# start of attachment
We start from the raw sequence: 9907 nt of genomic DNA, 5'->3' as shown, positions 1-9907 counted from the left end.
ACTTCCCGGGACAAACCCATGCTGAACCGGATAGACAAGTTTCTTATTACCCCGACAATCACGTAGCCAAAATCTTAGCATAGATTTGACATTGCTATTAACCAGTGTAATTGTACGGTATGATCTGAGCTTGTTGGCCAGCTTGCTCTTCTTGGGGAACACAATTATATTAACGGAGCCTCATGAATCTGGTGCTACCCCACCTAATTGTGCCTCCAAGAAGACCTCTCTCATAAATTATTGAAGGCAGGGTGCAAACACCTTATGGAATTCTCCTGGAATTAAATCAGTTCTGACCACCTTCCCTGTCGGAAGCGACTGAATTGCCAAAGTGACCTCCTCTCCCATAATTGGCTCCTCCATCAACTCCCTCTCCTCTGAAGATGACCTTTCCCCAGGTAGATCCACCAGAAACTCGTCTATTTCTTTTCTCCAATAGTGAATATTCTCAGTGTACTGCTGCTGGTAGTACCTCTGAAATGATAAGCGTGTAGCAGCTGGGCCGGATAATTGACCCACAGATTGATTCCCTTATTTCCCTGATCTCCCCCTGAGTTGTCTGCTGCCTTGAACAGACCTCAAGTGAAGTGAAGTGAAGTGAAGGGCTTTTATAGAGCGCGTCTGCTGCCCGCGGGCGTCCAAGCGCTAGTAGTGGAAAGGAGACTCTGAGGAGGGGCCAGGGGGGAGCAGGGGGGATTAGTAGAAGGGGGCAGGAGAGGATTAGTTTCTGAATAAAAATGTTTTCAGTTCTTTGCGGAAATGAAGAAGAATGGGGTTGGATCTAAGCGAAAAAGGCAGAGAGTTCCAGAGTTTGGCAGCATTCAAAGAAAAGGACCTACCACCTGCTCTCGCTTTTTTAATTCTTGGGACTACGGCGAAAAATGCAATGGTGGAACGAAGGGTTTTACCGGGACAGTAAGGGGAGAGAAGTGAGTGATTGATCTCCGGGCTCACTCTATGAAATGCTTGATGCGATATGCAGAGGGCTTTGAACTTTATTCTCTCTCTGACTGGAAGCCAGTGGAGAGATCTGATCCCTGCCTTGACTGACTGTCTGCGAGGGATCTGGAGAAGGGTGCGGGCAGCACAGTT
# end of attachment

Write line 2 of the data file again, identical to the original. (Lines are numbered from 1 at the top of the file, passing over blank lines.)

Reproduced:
ACTTCCCGGGACAAACCCATGCTGAACCGGATAGACAAGTTTCTTATTACCCCGACAATCACGTAGCCAAAATCTTAGCATAGATTTGACATTGCTATTAACCAGTGTAATTGTACGGTATGATCTGAGCTTGTTGGCCAGCTTGCTCTTCTTGGGGAACACAATTATATTAACGGAGCCTCATGAATCTGGTGCTACCCCACCTAATTGTGCCTCCAAGAAGACCTCTCTCATAAATTATTGAAGGCAGGGTGCAAACACCTTATGGAATTCTCCTGGAATTAAATCAGTTCTGACCACCTTCCCTGTCGGAAGCGACTGAATTGCCAAAGTGACCTCCTCTCCCATAATTGGCTCCTCCATCAACTCCCTCTCCTCTGAAGATGACCTTTCCCCAGGTAGATCCACCAGAAACTCGTCTATTTCTTTTCTCCAATAGTGAATATTCTCAGTGTACTGCTGCTGGTAGTACCTCTGAAATGATAAGCGTGTAGCAGCTGGGCCGGATAATTGACCCACAGATTGATTCCCTTATTTCCCTGATCTCCCCCTGAGTTGTCTGCTGCCTTGAACAGACCTCAAGTGAAGTGAAGTGAAGTGAAGGGCTTTTATAGAGCGCGTCTGCTGCCCGCGGGCGTCCAAGCGCTAGTAGTGGAAAGGAGACTCTGAGGAGGGGCCAGGGGGGAGCAGGGGGGATTAGTAGAAGGGGGCAGGAGAGGATTAGTTTCTGAATAAAAATGTTTTCAGTTCTTTGCGGAAATGAAGAAGAATGGGGTTGGATCTAAGCGAAAAAGGCAGAGAGTTCCAGAGTTTGGCAGCATTCAAAGAAAAGGACCTACCACCTGCTCTCGCTTTTTTAATTCTTGGGACTACGGCGAAAAATGCAATGGTGGAACGAAGGGTTTTACCGGGACAGTAAGGGGAGAGAAGTGAGTGATTGATCTCCGGGCTCACTCTATGAAATGCTTGATGCGATATGCAGAGGGCTTTGAACTTTATTCTCTCTCTGACTGGAAGCCAGTGGAGAGATCTGATCCCTGCCTTGACTGACTGTCTGCGAGGGATCTGGAGAAGGGTGCGGGCAGCACAGTT